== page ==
Next to Christmas, Halloween is the second most celebrated event of the year. Many people around the world spend billions of dollars for this occasion. But amid all the commercialism that comes with the celebration, millions of people remain unaware of its origins. Five days more to go and it’s Halloween! By now, many a cashier’s boxes are jingling with sales from costumes, decorations, greeting cards, and candy. While kids may already be wrapping up their itinerary for their trick-or-treating calls. Halloween is one of the most looked-forward-to events by many people around the world. Billions of dollars are spent every year on costumes, candies, decorations, and greeting cards for the occasion. But how many of us really know how Halloween came to be?
Ancient beginnings of Halloween
Halloween is actually more than just costumes and candy. It carries an interesting history. Although ancient records of this age-old custom present only scant and incomplete evidence, some remained common among cultures.
More than 2,000 years prior to the introduction of Christianity, there was already a Celtic festival of Samhain (pronounced sow-in or sah-vin). This festival is celebrated on October 31. It marks the end of summer and the beginning of the dark winter in Gaelic Ireland. During the occasion, the Celts would perform sacrifices to the gods in Druidic tradition. Since they believe that not all spirits are friendly, they would leave gifts and treats on altars and at their doorsteps to pacify the evil, hoping that their crops on the following year would be plentiful. The Celts believed that Samhain, the lord of death, would deploy the evil spirits throughout the world on October 31 to attack humans with their nasty tricks. And so to escape the attack, humans would then assume disguises to make themselves look like evil spirits.
Neopaganism has also sprouted around the world. It’s one of the modern religious movements that try to emulate the beliefs and practices of the pre-Christian Europe and North America. Although, there are many kinds of Neopaganism, some of them share the same Samhain customs based on what the Celts practiced. Neopagans in the Northern Hemisphere hold their Samhain on October 31 - November 1. While those in the Southern Hemisphere celebrate the occasion on April 30 - May 1. The celebration begins and ends at sundown. Other Neopagan factions have their Samhain at the astronomical midpoint between the autumn equinox and winter solstice.
The Wiccan perspective
Advocates of Wicca, the official religion of witchcraft, regard October 31 as a traditional pagan Holy Day and Witches’ Sabbath. They refer to the day as November Eve, Feast of the Dead, Feast of Apples, Hallows, or All Hallows Eve. The occasion is one of their two high and holy days. Wiccans believe that on the night of October 31 the separation of physical and spiritual realities is at its thinnest and least guarded. They further believe that on this night, their deceased loved ones would rise from their grave to revisit their old houses. For this reason, they make sure to invite and pay respect to their ancestors, dead family members, friends, elders of the faith, and pets. And those who are gifted with necromantic talents find this an opportune time to speak to the dead.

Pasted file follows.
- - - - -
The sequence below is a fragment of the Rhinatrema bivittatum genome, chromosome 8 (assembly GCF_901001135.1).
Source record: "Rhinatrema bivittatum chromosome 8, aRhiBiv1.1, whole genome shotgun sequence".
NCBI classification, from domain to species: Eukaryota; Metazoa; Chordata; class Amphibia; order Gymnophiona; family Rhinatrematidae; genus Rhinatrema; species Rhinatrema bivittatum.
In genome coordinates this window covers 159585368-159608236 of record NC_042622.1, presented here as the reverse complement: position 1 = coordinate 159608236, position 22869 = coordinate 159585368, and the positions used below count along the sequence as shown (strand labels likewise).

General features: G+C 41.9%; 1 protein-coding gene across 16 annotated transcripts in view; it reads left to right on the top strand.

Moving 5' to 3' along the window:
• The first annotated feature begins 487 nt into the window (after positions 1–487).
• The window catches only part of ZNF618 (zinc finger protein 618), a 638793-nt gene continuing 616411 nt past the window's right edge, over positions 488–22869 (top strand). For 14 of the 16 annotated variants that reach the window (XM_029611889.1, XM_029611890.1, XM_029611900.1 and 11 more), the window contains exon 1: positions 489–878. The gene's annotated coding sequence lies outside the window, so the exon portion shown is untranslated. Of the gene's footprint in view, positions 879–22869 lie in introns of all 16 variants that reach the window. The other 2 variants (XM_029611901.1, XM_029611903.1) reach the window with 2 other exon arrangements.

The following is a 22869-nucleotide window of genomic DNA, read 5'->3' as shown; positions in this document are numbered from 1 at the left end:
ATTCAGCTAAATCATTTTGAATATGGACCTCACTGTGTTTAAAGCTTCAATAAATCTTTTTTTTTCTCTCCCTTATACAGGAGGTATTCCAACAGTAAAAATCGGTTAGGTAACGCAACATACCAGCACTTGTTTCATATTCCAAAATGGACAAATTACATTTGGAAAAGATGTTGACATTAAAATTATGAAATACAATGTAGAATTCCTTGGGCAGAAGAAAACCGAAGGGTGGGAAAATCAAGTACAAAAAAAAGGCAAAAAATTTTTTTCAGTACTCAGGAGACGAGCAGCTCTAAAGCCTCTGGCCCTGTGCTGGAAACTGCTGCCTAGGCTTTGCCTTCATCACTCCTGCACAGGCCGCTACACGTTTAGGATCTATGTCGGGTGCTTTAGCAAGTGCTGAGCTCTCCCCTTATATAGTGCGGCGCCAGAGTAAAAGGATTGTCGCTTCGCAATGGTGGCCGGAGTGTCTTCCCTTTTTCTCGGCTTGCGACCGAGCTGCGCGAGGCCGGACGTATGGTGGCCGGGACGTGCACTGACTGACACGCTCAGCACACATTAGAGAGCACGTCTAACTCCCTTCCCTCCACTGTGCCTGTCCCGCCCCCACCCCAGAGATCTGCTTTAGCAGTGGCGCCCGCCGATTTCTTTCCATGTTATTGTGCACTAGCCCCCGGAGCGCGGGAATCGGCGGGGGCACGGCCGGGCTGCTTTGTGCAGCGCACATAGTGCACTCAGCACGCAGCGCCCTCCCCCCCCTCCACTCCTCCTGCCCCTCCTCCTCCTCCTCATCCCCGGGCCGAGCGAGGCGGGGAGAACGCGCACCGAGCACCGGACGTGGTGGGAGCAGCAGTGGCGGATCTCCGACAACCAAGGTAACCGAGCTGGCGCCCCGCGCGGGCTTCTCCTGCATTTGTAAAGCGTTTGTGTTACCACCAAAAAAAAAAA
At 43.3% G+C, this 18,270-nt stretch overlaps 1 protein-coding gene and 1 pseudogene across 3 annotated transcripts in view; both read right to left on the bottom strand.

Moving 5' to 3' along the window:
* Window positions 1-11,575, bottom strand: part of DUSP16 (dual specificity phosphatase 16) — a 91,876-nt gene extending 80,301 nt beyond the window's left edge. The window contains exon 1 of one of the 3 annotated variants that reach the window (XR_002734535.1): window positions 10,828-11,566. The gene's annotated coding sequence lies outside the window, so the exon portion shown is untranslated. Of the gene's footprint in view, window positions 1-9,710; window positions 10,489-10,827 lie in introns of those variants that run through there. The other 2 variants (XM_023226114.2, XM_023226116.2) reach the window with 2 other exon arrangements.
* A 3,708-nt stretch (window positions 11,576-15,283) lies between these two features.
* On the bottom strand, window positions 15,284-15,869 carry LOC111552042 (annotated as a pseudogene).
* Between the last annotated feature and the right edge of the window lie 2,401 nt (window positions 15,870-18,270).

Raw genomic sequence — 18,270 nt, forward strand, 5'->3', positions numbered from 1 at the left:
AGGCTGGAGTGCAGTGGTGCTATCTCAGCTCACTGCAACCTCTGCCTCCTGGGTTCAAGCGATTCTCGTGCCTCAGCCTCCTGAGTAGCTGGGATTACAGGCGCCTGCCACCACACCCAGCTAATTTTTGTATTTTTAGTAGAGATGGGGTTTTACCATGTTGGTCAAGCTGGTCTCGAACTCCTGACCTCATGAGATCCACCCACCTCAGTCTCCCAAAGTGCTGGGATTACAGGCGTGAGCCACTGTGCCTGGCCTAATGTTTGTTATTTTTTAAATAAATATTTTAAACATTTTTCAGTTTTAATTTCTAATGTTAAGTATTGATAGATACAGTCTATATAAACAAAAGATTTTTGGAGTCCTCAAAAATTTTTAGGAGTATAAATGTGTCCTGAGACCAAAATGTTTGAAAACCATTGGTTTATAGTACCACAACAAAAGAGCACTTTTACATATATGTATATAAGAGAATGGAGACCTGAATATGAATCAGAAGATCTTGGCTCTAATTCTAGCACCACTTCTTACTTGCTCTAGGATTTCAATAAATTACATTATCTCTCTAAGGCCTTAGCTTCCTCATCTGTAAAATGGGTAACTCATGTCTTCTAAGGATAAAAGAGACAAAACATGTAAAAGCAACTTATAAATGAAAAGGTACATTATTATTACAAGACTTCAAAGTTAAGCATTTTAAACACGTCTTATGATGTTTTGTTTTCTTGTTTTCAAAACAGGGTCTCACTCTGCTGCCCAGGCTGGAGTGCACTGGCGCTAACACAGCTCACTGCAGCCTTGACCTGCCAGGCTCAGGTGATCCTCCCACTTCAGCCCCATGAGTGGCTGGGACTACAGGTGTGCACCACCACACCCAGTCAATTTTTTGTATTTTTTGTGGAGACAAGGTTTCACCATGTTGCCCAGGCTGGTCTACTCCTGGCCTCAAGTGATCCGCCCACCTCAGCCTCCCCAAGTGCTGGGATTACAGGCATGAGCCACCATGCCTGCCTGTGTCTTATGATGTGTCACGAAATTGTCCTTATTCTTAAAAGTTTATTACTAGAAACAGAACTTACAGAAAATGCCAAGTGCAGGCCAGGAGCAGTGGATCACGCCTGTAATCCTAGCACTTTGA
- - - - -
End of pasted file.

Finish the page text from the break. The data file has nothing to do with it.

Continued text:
The Christian perspective
The early Christian church had its own day of solemn remembrance of the martyrs. Introduced in the year 609, the occasion is called All Saints Day or All Hallows. It was originally celebrated on May 13. When Christianity began to spread through Europe, the missionaries were well aware of the established pagan traditions of the Celts. They knew that the influence of pagan rites and superstitions had successfully established a stronghold among the peoples. Fearing that the new Christian converts might be tempted to rejoin the pagan celebrations, Pope Gregory IV instructed Louis the Pious to move All Saints Day to November 1, right at the height of the Samhain festival. It was very well known that the Celts had a strong influence on their English neighbors. while, the English missionaries, in turn, had an influence on the Germans.
Since it was found that the churches in what we now know as England and Germany were already commemorating All Saints Day on November 1, Louis the Pious merely made it official in the year 835. Starting in the ninth century, the Christians’ time of remembrance begins on the evening before All Saints Day. It was called the All Hallows eve or ‘holy evening’. Eventually, the term was shortened to “Hallow-e’en”, which later became “Halloween”. Despite their efforts to introduce Christian alternatives, the missionaries succeeded only in “Christianizing” a pagan ritual. The early Church managed only to introduce Christian symbolism to the established superstitious practices.
Halloween of the present generation
In the present generation, meanwhile, Halloween has become almost exclusively a secular holiday. Many, if not most, of those who actively participate in the celebration, don’t have any idea of its pagan origins or religious custom. They do it because everyone else does. For them, it’s merely customary. Adults and families decorate their homes with pumpkins, lanterns, and other spooky images. And they throw parties in different costumes, too. While children dress up and visit the neighborhood to collect candies or other treats. Modern-day Halloween is, indeed, a highly commercialized occasion. It has become a huge and lucrative business for many retailers.
But no matter what our belief is, we should treat Halloween with cautionary wisdom. Since different cultures celebrate the occasion differently, let’s maintain a certain level of respect for one another.